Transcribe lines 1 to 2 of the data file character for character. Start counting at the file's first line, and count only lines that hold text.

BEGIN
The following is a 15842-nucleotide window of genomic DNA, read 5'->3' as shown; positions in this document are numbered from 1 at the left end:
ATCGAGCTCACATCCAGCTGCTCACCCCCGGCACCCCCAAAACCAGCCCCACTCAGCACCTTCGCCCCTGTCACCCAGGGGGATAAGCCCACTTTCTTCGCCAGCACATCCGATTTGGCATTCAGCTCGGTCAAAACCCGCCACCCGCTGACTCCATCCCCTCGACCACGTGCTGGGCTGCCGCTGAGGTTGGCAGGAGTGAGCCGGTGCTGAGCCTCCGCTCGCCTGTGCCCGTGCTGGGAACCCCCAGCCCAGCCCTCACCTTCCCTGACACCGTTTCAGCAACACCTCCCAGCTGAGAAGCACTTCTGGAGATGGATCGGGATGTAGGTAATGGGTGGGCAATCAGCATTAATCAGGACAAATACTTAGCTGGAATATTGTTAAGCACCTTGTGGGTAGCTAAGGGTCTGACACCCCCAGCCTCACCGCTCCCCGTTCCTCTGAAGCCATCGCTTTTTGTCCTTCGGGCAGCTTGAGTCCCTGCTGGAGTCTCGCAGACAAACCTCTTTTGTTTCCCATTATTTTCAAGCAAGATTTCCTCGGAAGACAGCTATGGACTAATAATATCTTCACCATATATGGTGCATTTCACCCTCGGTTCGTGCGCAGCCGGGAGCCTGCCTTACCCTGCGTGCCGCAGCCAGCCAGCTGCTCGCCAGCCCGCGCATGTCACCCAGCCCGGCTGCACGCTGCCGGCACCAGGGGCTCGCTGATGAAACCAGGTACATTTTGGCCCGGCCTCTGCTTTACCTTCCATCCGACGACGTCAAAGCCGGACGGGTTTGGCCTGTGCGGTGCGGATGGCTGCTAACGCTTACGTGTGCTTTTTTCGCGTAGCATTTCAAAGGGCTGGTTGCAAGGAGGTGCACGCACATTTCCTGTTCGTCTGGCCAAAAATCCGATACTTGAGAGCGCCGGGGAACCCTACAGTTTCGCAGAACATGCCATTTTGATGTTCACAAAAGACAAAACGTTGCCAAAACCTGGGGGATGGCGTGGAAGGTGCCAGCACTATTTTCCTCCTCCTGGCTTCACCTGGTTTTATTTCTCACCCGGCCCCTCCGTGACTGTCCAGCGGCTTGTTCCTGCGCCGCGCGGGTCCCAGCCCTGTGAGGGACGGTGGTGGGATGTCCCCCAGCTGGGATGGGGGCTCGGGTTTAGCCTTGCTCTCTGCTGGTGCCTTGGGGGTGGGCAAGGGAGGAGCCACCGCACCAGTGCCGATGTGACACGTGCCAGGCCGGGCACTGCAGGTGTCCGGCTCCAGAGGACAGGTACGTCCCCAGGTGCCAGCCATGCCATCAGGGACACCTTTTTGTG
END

The following is a 15842-nucleotide window of genomic DNA, read 5'->3' as shown; positions in this document are numbered from 1 at the left end:
ATCGAGCTCACATCCAGCTGCTCACCCCCGGCACCCCCAAAACCAGCCCCACTCAGCACCTTCGCCCCTGTCACCCAGGGGGATAAGCCCACTTTCTTCGCCAGCACATCCGATTTGGCATTCAGCTCGGTCAAAACCCGCCACCCGCTGACTCCATCCCCTCGACCACGTGCTGGGCTGCCGCTGAGGTTGGCAGGAGTGAGCCGGTGCTGAGCCTCCGCTCGCCTGTGCCCGTGCTGGGAACCCCCAGCCCAGCCCTCACCTTCCCTGACACCGTTTCAGCAACACCTCCCAGCTGAGAAGCACTTCTGGAGATGGATCGGGATGTAGGTAATGGGTGGGCAATCAGCATTAATCAGGACAAATACTTAGCTGGAATATTGTTAAGCACCTTGTGGGTAGCTAAGGGTCTGACACCCCCAGCCTCACCGCTCCCCGTTCCTCTGAAGCCATCGCTTTTTGTCCTTCGGGCAGCTTGAGTCCCTGCTGGAGTCTCGCAGACAAACCTCTTTTGTTTCCCATTATTTTCAAGCAAGATTTCCTCGGAAGACAGCTATGGACTAATAATATCTTCACCATATATGGTGCATTTCACCCTCGGTTCGTGCGCAGCCGGGAGCCTGCCTTACCCTGCGTGCCGCAGCCAGCCAGCTGCTCGCCAGCCCGCGCATGTCACCCAGCCCGGCTGCACGCTGCCGGCACCAGGGGCTCGCTGATGAAACCAGGTACATTTTGGCCCGGCCTCTGCTTTACCTTCCATCCGACGACGTCAAAGCCGGACGGGTTTGGCCTGTGCGGTGCGGATGGCTGCTAACGCTTACGTGTGCTTTTTTCGCGTAGCATTTCAAAGGGCTGGTTGCAAGGAGGTGCACGCACATTTCCTGTTCGTCTGGCCAAAAATCCGATACTTGAGAGCGCCGGGGAACCCTACAGTTTCGCAGAACATGCCATTTTGATGTTCACAAAAGACAAAACGTTGCCAAAACCTGGGGGATGGCGTGGAAGGTGCCAGCACTATTTTCCTCCTCCTGGCTTCACCTGGTTTTATTTCTCACCCGGCCCCTCCGTGACTGTCCAGCGGCTTGTTCCTGCGCCGCGCGGGTCCCAGCCCTGTGAGGGACGGTGGTGGGATGTCCCCCAGCTGGGATGGGGGCTCGGGTTTAGCCTTGCTCTCTGCTGGTGCCTTGGGGGTGGGCAAGGGAGGAGCCACCGCACCAGTGCCGATGTGACACGTGCCAGGCCGGGCACTGCAGGTGTCCGGCTCCAGAGGACAGGTACGTCCCCAGGTGCCAGCCATGCCATCAGGGACACCTTTTTGTG